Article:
SALT LAKE CITY — The University of Utah and community groups partnered Thursday to celebrate Community Engagement Day with food drives, free haircuts and opportunities to help others.
Sandi Pershing, the U.'s vice president of engagement and wife of President David Pershing, said the event started as part of her husband's inauguration week in 2012.
"We wanted to really be sure that it was clear that the university values its relationship with the community," she said. "This is a moment to celebrate the relationships that occur and the service and exchanges that happen all year-round."
The event's focus was homelessness and food insecurity.
University groups and community entities gathered at the A. Ray Olpin Student Union building on campus for a "Do-A-Thon."
Some groups encouraged participation, like the Marriott Library's table where participants could build a hygiene kit out of items donated by library staff.
The U.'s Union Programming Council invited Sports Clips to give free haircuts at the event and collected money for the campus Women's Resource Center.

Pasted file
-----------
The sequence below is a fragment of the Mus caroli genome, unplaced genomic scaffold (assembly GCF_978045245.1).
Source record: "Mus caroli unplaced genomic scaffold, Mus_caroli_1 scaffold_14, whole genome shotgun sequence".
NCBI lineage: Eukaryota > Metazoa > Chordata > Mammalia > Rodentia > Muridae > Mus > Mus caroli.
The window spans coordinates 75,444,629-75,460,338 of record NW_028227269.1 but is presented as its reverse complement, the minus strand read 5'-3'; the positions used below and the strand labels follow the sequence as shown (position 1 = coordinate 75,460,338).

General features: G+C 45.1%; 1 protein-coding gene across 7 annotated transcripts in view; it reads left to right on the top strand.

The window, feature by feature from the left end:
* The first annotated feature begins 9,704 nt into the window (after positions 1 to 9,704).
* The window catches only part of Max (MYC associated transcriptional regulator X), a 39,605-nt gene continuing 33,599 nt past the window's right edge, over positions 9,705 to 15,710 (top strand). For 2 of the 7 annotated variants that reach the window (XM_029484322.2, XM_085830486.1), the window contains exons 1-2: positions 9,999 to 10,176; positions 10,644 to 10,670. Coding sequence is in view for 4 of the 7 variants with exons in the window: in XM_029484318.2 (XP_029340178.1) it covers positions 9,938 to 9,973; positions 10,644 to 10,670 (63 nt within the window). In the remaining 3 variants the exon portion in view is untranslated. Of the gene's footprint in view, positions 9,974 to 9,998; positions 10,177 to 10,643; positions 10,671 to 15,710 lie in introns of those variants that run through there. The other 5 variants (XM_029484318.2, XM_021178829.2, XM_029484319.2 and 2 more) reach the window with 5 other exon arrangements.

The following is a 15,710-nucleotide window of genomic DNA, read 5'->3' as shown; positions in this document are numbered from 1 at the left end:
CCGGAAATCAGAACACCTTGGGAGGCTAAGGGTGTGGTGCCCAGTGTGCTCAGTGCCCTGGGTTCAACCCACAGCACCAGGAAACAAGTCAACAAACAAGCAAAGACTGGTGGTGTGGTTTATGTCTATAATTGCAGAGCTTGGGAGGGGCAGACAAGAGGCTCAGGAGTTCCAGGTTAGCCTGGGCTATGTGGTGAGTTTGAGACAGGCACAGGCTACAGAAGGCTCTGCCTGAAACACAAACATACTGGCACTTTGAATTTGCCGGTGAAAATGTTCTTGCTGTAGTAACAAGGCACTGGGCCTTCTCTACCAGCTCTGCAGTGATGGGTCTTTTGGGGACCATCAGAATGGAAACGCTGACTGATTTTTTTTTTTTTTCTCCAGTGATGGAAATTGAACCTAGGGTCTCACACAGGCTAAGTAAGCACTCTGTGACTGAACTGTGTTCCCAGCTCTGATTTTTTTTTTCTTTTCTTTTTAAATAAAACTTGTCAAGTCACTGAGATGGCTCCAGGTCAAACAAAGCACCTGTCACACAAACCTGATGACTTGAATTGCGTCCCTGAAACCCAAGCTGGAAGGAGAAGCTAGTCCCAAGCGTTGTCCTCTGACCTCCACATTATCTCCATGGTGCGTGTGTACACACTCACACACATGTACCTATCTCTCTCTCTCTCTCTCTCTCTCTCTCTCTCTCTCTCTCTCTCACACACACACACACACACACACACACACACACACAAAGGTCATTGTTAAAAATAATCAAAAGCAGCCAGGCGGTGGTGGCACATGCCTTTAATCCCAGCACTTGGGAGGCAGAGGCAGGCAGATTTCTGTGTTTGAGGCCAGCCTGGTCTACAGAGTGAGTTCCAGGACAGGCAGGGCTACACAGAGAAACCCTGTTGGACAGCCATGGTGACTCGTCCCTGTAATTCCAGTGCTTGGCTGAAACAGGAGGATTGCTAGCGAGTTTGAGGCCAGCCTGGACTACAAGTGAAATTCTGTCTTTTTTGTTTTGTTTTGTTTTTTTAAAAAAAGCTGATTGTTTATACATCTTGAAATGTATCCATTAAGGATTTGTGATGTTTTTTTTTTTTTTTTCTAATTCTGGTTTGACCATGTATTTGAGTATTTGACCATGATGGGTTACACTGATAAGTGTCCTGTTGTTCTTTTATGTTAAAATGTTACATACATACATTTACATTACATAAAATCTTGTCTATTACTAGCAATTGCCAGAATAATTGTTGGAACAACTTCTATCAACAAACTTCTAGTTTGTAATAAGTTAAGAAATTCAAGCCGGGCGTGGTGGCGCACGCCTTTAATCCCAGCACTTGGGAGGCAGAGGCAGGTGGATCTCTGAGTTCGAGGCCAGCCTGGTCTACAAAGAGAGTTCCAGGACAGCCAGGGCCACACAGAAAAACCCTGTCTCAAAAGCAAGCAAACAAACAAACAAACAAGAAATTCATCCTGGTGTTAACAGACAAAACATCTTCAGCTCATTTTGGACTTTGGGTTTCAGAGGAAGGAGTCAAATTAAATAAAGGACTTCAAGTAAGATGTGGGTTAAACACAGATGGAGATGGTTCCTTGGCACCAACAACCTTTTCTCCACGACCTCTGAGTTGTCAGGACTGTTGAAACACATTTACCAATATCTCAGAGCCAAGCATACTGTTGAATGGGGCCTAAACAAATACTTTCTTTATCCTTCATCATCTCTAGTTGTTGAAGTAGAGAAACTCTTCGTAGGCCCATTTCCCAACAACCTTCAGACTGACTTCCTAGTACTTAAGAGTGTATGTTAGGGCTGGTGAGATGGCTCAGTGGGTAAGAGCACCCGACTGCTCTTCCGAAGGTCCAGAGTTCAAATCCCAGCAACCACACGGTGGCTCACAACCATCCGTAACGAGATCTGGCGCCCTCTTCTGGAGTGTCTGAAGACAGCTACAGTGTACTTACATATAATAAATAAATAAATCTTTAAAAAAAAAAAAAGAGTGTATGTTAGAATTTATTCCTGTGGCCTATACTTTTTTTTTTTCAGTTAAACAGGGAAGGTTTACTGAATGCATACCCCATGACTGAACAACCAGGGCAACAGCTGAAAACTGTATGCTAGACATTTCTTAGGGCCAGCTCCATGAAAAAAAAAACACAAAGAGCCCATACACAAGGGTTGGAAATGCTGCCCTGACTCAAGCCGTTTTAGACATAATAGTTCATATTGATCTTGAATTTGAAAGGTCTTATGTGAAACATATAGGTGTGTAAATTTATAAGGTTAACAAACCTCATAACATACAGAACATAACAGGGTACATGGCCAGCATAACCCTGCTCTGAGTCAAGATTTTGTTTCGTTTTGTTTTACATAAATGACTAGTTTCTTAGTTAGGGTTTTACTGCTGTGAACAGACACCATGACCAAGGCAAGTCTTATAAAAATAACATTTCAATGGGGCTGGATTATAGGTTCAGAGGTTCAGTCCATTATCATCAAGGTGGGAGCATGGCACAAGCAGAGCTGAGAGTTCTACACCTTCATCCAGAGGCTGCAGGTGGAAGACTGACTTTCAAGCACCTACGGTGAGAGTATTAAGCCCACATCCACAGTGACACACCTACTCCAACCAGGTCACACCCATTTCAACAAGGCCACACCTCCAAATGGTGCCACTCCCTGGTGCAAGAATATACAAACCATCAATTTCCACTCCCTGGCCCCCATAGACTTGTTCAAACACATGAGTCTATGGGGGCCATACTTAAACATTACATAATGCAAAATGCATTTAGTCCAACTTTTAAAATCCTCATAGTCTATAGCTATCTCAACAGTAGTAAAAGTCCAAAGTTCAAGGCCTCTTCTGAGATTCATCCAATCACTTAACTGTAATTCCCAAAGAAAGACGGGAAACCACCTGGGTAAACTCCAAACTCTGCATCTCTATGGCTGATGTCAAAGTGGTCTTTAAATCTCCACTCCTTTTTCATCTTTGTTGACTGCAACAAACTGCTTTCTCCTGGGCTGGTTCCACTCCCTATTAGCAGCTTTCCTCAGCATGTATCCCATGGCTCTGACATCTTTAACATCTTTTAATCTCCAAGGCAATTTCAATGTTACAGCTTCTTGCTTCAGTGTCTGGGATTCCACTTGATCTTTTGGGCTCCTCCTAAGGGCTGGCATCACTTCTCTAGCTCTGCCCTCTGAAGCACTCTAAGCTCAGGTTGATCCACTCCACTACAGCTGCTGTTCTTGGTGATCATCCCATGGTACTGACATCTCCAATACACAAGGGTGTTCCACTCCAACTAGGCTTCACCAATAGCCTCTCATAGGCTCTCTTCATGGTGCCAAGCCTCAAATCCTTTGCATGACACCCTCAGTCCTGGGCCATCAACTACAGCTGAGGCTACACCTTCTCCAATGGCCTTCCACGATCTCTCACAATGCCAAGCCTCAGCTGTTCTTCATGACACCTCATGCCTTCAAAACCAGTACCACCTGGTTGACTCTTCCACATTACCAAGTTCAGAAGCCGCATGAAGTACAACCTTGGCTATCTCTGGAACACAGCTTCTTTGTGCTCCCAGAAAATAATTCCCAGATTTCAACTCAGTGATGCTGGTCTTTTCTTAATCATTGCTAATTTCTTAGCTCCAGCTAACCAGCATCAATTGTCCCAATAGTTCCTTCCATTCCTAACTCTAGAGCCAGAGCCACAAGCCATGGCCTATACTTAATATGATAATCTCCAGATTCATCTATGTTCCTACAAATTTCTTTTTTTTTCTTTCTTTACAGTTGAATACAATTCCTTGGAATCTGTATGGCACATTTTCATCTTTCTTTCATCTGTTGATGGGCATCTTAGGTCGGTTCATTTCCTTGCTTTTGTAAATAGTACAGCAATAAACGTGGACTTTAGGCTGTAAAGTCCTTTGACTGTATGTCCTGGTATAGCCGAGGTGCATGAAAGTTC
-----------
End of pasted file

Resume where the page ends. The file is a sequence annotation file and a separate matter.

Other areas were set up for students, faculty and staff to tie baby blankets or knit baby hats.
Some groups were looking for awareness of their programs, like Food U, the university's on-campus branch of the Utah Food Bank.
Feed U student intern Nick Knight explained that students, faculty or staff can go to Feed U and get what they need. He said the group sees a lot of students after tuition payments are due and they start to see shortages toward the middle of the semester.
Feed U is mostly self-sufficient, Knight said, but added that it does receive shipments from the Utah Food Bank.
Community Engagement Day also featured events in the Rice-Eccles Stadium parking lot, where many were helping out at U Recycle Day. Volunteers collected electronics and personal documents for recycling, as well as donations for the Feed U pantry.
Pershing said service enhances both the community and the university. Students benefit from service because they learn new skills, network, and learn about issues that they and others are facing, she said.
"It's an opportunity to make a difference and really see tangible outcomes of their efforts and really just make an investment in their communities," Pershing said.
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